AbstractConsiderable progress has been made in mammalian species since the advent of in vitro sperm-egg interaction systems. Although in vitro systems for studying sperm-egg interaction in chickens have been developed, they have not been characterised and are limited by the availability of material as only one fertilised egg and a few follicles can be obtained per bird and the bird has to be sacrificed in order to obtain them. Therefore, inner perivitelline layer (IPVL) separated from laid chicken eggs was investigated as a readily available material for studying spermatozoa-egg interaction in vitro. This layer was found to have a similar response to hydrolysis by spermatozoa as IPVL from ovulated and follicular ova in terms of the number of points of hydrolysis produced in a 5 min assay at 40°C. Initiation of hydrolysis of the layer was found to have occurred within 2.5 min, with only the size of the holes, not the frequency, increasing with increased incubation times. The number of points of hydrolysis was found to be positively correlated with the concentration of spermatozoa in the assay. IPVL taken from the same laid egg was found to have a similar response to hydrolysis by spermatozoa, but greater variability was found when fragments of IPVL were taken from different laid eggs. Up to twenty replicate pieces of IPVL can be obtained from a single laid egg, which could be used as an 'experimental unit', providing a plentiful source of material for studying sperm-1 PVL interaction in vitro.
The in vitro sperm-IPVL assay, utilising IPVL from laid eggs, was found to be a suitable assay for assessing sperm quality, and therefore potentially, the fertilizing ability of spermatozoa. In fresh ejaculates of semen, individual males were found to have a different and characteristic ability to hydrolyse the layer and the results were linearly correlated with standard sperm quality assays. The number of holes formed in the IPVL in vitro also correlated linearly with the number of holes formed in the IPVL of eggs fertilized in vivo, in inseminated hens; and logarithmically with the percentage of fertile eggs laid. The sperm-IPVL assay was also able to detect more damaged spermatozoa in chicken and turkey semen, which had been stored at 5°C, under both aerobic and anaerobic conditions, than did other tests of sperm quality, which are known to overestimate the fertilizing ability of stored avian semen. The sperm-IPVL assay is therefore likely to be highly discriminatory against compromised spermatozoa and the fact that the test is 'low-tech', inexpensive and simple to perform should ensure its ready application to avian fertility systems.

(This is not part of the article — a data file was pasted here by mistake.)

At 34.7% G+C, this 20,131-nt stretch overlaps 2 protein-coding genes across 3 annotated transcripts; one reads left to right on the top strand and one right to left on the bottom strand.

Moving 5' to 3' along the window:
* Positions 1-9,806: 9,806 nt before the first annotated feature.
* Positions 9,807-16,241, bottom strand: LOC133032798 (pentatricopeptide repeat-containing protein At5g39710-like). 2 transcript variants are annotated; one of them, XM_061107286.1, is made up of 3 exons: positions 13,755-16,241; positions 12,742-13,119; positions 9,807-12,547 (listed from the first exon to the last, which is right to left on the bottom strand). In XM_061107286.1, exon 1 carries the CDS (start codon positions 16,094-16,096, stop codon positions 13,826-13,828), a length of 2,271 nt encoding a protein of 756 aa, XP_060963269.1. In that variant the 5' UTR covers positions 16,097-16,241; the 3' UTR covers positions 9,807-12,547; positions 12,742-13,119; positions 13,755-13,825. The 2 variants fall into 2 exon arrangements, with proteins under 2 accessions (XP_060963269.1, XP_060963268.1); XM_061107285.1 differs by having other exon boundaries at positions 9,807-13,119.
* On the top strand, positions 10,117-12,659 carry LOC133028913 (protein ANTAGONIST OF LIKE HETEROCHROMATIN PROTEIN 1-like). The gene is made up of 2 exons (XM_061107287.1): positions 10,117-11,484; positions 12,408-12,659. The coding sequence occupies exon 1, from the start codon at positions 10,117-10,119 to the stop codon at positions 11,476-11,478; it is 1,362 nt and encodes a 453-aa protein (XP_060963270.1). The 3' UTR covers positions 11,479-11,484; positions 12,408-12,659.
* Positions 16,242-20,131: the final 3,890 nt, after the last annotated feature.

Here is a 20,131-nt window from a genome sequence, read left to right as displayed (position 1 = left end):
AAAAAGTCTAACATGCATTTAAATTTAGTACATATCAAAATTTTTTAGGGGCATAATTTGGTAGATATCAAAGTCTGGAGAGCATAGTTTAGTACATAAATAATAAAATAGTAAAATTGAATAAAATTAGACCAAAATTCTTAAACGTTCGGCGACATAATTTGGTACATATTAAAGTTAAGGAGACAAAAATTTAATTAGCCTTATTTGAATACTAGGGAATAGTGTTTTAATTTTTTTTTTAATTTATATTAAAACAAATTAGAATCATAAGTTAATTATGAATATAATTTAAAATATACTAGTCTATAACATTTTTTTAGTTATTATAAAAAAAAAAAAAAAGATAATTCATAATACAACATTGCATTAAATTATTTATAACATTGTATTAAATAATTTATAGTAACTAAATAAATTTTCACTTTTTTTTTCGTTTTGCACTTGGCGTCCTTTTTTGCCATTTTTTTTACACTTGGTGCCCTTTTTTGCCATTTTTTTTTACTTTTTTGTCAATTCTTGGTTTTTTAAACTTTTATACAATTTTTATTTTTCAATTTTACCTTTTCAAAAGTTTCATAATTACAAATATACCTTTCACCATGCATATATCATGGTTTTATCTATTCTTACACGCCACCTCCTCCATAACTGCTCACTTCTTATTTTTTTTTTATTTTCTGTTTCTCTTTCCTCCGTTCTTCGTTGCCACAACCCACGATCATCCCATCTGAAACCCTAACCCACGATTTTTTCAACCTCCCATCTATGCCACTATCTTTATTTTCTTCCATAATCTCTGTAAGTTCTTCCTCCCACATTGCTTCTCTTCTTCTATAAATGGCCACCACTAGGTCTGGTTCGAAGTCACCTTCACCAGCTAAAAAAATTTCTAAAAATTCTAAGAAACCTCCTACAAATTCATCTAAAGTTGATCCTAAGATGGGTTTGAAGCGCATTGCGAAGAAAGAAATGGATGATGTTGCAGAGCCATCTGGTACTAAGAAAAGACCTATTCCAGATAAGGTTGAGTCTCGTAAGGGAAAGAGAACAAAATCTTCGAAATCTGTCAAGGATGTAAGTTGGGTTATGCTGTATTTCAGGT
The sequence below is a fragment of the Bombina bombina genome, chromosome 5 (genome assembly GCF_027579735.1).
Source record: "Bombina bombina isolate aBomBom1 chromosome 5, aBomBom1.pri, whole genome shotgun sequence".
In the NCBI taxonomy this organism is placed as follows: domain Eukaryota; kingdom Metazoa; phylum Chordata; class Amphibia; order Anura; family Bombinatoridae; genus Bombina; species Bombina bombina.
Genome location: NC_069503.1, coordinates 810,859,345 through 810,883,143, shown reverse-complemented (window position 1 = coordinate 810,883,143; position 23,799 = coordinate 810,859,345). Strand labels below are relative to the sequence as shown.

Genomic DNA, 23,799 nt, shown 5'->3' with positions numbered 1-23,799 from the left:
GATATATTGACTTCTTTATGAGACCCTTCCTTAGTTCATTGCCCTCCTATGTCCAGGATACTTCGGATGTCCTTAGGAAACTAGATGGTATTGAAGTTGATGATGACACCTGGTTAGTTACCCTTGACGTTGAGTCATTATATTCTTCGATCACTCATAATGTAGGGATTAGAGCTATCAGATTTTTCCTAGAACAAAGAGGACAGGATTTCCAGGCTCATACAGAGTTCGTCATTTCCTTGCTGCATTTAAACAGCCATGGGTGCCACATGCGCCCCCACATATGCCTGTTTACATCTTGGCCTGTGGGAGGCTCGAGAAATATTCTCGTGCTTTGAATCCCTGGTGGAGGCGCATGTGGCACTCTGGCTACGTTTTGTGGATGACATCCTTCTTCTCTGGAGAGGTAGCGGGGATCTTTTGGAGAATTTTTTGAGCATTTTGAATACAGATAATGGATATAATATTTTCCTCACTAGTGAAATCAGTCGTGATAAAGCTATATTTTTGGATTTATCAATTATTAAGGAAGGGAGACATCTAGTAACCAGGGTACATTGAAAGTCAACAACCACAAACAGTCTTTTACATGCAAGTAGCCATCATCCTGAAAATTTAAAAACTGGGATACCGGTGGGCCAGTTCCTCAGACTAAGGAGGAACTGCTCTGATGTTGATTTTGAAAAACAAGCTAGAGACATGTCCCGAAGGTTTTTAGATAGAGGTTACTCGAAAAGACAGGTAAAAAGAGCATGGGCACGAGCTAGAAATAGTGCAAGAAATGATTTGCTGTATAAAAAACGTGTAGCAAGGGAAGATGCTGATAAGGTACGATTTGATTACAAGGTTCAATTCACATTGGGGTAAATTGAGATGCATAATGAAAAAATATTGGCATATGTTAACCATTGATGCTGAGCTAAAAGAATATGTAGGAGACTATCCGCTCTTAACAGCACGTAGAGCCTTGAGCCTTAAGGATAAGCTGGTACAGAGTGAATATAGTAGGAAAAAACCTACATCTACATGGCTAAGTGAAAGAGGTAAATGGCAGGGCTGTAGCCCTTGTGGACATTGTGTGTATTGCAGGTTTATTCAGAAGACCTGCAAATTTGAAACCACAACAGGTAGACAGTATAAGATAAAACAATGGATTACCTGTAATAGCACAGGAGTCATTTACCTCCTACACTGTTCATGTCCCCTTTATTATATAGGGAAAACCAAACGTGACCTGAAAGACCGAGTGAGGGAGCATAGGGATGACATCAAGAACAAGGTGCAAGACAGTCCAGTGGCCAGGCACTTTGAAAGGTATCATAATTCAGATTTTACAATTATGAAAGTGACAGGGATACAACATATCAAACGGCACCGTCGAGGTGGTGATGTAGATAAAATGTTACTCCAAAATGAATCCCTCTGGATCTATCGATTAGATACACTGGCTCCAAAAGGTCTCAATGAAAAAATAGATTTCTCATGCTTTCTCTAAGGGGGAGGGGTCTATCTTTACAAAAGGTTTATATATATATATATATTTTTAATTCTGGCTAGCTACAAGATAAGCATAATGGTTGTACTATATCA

Chicken spermatozoa were able to hydrolyse the IPVL separated from laid eggs of several avian species. The heterologous gamete combinations showed order dependent, but not species dependent specificity at the level of sperm-IPVL interaction. Mammalian spermatozoa were unable to hydrolyse the IPVL from laid chicken eggs.
Co-incubation of freshly ovulated ova and chicken spermatozoa resulted in preferential hydrolysis of the IPVL overlying the germinal disc (GD) region of the ovum. However, isolated fragments from the same ova incubated with spermatozoa under the same conditions resulted in an increase in IPVL-holes to numbers comparable to the GD region. Furthermore, when fragments of IPVL with the yolk still attached were incubated with spermatozoa, hydrolysis of the layer was severely inhibited. This suggests that rather than being attracted to the IPVL overlying the GD region of the ovum, spermatozoa are inhibited from hydrolysing the IPVL at areas away from this region by the presence of yolk material.
Fluoroscein isothiocyanate-conjugated peanut agglutinin (FITC-PNA) was able to reliably detect acrosome-reacted chicken spermatozoa. PNA was found to bind to the exposed acrosomes of acrosome-reacted, but not acrosome-intact spermatozoa. At 40°C chicken spermatozoa co-incubated with IPVL required extracellular Ca2+ for induction of the acrosome reaction (AR). However, at 30°C, the IPVL was the sole requirement for acrosomal exocytosis. FITC-PNA was also able to detect acrosome-reacted turkey and quail spermatozoa.
Carbohydrates have been shown to play a crucial role in sperm-IPVL interaction in chickens. Removal of N-linked glycans from the IPVL severely inhibited the ability of spermatozoa to hydrolyse the layer. Wheat germ agglutinin (WGA) completely inhibited hydrolysis of the IPVL by spermatozoa, and the addition of D-N-Acetylglucosamine (D-GIcNAc) to the sperm-IPVL assay caused a drastic reduction in the number of IPVL-holes. Therefore, Nlinked glycans, possibly with terminal D-GIcNAc residues appear to be involved in sperm-IPVL interaction in chickens. Furthermore, isolated IPVLglycans were able to induce the AR in chicken spermatozoa.
|Date of Award||Dec 1999|
|Sponsors||Biotechnology and Biological Sciences Research Council|